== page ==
Last week I ran a Pod (one of my mastermind sessions) where one client explained that her main supplier had recently notified her of an increase of price, which would dramatically reduce her overall profit. She continued by saying how trapped and cornered she felt and saw the situation spiralling out of control. When dissecting the situation some more it became clear that she couldn’t see any other solutions and hence her feelings.
As a group we talked through the situation and a number thoughts came to my mind – which I shared with the group later in the discussion. Firstly, this is the classic attack of the amygdala. This is when we have a strong emotional reaction that our mind translates as a threat and puts us into flight or fight mode to protect us. This is a natural chemical reaction where epinephrine is released into the bloodstream; however considering the nature of the threat neither is appropriate. Furthermore, our rational/thinking brain stops working as it is frozen or blocked to focus on the immediate threat, hence the inability to see alternative solutions. But we can re-train our minds, and minimise our amygdala attacks (there is a lot of research from Neuroplasticity to Emotional Intelligence – connect with me if you would like to know more).
It also made me think of one of the well-known Harvey Spector quotes, the character from the Suits TV show:
Harvey: “What are your choices when someone puts a gun to your head?”
Mike: “What are you talking about? You do what they say or they shoot you.”
Harvey: “WRONG. You take the gun, or you pull out a bigger one. Or, you call their bluff. Or, you do any one of a 146 other things.”
I don’t support the gun reference and they weren’t talking about guns specifically either but rather that when being cornered by a situation (which seems to happen weekly) we always have choices…according to Harvey 146 choices. It’s about not letting the situation determine the outcome, be creative and think outside of the box.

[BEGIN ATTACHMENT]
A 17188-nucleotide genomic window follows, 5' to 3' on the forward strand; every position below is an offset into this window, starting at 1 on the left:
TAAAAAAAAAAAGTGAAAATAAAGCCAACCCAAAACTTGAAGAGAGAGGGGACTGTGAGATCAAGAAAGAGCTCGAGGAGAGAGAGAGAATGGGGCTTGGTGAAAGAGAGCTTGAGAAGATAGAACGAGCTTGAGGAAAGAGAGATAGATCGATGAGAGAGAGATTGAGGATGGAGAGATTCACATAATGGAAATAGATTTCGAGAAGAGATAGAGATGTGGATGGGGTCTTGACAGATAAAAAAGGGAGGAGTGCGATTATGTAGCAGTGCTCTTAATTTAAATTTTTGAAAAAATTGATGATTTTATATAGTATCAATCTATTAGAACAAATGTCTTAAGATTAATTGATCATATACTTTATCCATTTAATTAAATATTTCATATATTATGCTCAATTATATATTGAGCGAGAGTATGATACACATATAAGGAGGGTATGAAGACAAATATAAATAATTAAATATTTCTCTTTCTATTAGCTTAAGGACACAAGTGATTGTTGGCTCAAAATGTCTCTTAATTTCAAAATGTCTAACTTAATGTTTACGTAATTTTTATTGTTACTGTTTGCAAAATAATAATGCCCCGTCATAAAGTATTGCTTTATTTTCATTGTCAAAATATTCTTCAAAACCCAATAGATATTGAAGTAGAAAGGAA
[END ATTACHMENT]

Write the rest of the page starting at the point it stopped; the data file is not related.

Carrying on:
And to add to the synchronicity of life, I recently had a conversation with a wise friend about a personal situation, where I explained my perspective. They responded, somewhat philosophically, as they are that way inclined, that in their world there are no vertical cliffs or dead end streets, only pathways to new beginnings. This resonated very deeply with me. I admire their openness to life.
After hearing the conversation and then sharing my thoughts and reflections we came up with at least 10 different possible actions and solutions for her to choose from and she no longer felt trapped. Carol Dweck refers this to as an open mindset, which is very much the mindset of my friend. As opposed to the closed mindset referred to at the beginning of the post. What I have come to realise is that although we have a predisposition for a certain type mindset, we can shift (ideally to an open one) depending upon the situation. Importantly, just like our emotions, we have the ability manage our mindset. Take control of our amygdala and see 146 new pathways instead of a dead end.
So at the end of the session we all agreed that there are always solutions, even if we can’t see them and the importance of being able to turn to someone or a group of people in your support network that can shed a new light onto your world.
What do you do to overcome the feeling that you have no options?